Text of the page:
Bees gather on a coneflower in Ann Brown's Lookout Mountain yard. / Staff Photo by David Cook

Earlier this summer, my wife and I spent a lovely morning with Ann Brown, a retired librarian who lives on Lookout Mountain with husband Howard. As we drove around the mountain looking at purple coneflowers, black-eyed Susans and swamp milkweed, Ann, so kind and inviting, gave us something most valuable.

A new perspective.

Inspired by bees, butterflies and the God who created them, Brown is on a mission:

"Change the way we see our yards," she declared.

Brown is not alone. With her: all of Creation. Garden clubs across the nation. Many of you in this city. Naturalists, scientists and ecologists who say the restoration of the world begins at home.

With our yards.

"Landscape is so disrupted by urbanization and suburbanization," she said "We've lost our connection to what is native in our area."

Our yards carry great potential. We can cultivate a mono-grass, cut low, with chemicals, where nothing else grows, inspired by an unnatural standard of lawn beauty.

Or, we can build vibrant, healthy lawns, alive with native plants, which attract all-important creatures — bees, butterflies, caterpillars, birds — while restoring our own hearts.

"If you plant a pollinator garden, you're inviting all these insects, birds and butterflies to your yard," Brown said. "Putting chemicals in it is like inviting your friends over for dinner and poisoning them."

Over the past several years, garden clubs on Lookout, designated an official Bee City USA, have created a trail of native plants, pollinator gardens at public parks, private homes and schools across the mountain. Containing thousands of perennials, the gardens are exquisite, beautiful, a four-season refuge of nectar, fruit and food for countless butterflies, bees, moths and insects.

Brown, who will gladly give her presentation at your church, school, garden club or neighborhood association, says it all goes back to education. (Contact her at

Consider ants. Or, rather, reconsider them.

"People hate ants," she said. "Yet we would be dead if it weren't for ants."

Oak trees?

"The most important foundation trees for insects," she said.


"I mow every two or three weeks," she said. "If you have a lawn, you want it full of clover."

In our yard, I used to hate plantain. I'd pull it, spray it, yank it, low-mow it.

I didn't take time to understand it. Appreciate it.

Plantain is a beautiful native plant. Medicinal and edible, it is also good food for insects, birds and bees.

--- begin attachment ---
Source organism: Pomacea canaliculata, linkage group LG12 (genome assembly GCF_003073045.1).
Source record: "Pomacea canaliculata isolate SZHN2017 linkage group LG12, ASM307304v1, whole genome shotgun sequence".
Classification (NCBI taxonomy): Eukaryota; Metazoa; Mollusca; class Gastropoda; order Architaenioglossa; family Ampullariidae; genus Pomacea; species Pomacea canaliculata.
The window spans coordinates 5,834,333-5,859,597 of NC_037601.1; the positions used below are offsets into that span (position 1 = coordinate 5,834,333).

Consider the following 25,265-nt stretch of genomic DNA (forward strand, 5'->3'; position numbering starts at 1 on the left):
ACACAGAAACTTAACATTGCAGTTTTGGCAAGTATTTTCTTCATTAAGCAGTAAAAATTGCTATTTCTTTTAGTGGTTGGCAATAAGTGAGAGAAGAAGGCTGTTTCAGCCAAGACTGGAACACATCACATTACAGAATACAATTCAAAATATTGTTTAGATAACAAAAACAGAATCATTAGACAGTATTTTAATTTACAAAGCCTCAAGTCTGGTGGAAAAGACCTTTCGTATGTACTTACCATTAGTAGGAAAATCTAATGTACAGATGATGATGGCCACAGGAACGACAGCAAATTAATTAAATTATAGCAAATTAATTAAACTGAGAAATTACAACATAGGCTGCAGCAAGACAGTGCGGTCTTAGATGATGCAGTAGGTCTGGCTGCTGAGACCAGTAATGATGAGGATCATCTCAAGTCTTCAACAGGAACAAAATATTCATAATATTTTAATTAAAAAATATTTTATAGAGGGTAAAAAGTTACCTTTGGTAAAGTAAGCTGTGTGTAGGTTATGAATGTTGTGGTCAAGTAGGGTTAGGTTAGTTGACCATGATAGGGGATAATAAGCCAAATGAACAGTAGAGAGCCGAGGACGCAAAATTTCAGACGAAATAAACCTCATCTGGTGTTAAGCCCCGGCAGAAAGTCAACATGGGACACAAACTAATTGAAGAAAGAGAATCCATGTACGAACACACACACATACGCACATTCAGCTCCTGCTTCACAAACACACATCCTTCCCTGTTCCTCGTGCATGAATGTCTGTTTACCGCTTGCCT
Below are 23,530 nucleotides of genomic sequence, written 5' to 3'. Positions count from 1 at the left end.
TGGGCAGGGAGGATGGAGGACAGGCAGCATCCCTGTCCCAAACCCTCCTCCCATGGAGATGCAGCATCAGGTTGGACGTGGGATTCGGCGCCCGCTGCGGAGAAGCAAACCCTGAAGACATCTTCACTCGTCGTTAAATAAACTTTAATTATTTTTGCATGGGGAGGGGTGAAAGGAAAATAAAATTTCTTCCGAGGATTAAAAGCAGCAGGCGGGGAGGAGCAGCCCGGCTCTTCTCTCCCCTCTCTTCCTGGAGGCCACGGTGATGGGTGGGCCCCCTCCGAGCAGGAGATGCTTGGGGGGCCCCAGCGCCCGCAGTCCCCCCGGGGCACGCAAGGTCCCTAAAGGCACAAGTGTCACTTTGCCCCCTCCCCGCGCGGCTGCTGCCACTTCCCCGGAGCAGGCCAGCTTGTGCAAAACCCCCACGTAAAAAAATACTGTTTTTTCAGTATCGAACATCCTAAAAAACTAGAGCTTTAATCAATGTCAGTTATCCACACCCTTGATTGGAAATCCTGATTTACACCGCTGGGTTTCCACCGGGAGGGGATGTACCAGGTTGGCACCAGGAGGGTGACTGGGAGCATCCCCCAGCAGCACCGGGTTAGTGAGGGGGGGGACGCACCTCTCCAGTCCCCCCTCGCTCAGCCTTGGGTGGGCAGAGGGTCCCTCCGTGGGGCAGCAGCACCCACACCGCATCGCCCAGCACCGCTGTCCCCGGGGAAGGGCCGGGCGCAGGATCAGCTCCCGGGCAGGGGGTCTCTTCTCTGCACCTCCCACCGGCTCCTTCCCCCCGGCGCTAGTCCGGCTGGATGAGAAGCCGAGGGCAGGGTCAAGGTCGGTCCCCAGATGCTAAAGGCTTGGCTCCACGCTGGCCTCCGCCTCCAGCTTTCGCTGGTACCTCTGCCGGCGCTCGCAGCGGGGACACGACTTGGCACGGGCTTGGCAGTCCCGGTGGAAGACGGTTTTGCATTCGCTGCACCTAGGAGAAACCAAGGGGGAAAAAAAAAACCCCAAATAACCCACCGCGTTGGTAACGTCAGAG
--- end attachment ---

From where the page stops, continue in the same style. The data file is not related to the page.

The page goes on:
"When you weed out plantain, you are eliminating the hitched arches moth from your yard, as well as buckeye butterflies, various tiger moths, and the giant leopard moth," writes Doug Tallamy in "Nature's Best Hope."

Hating plantain, I was projecting my stresses and insecurities onto my yard, holding it to an impossible standard of keeping up with the Southern-Living-Joneses.

Now, my view has changed. Plantain? Dandelion? Clover? Buckwheat? The more, the better. As I sorted out my own stress, I began to relax in my yard more, approaching it less as king and conqueror, more as friend and servant.

Nature responded.

This year, we have more hummingbirds in our yard than ever. Asters, which I used to mow over, now blanket parts of our yard, a gentle native fall-blooming flower.

Is it perfect? Hah.

But there are some bees who like it an awful lot.

"In the past, we have asked one thing of our gardens: that they be pretty. Now they have to support life, sequester carbon, feed pollinators and manage water," Tallamy declares.

Tallamy's new book — "Nature's Best Hope" — is a must-read. His vision: convert 20 million acres of American lawns into "native plant communities."

"We can create this country's largest park system," he declares. "Because so much of this park will be created at our homes, I suggest we call it Homegrown National Park."

Now is the perfect time.

This Saturday, Oct. 2, Tennessee Valley Wild Ones hosts a fall plant sale at Grace Episcopal Church (Belvoir Avenue) from 10 a.m. to 2 p.m.

Wild Ones members are generous, their website — — extensive. We are so fortunate to have a chapter here. So, too, Reflection Riding, which has a native plant nursery open five days a week. (

You can start small.

Just start.

"Every little plant you put in has an impact," Brown said.

Imagine if every plant, shrub or tree planted by the city or county or landscaping crews was native.

Imagine if Hamilton County converted 5,000 acres of yard into native plant landscapes.

"One yard at a time," Brown said.

David Cook writes a Sunday column and can be reached at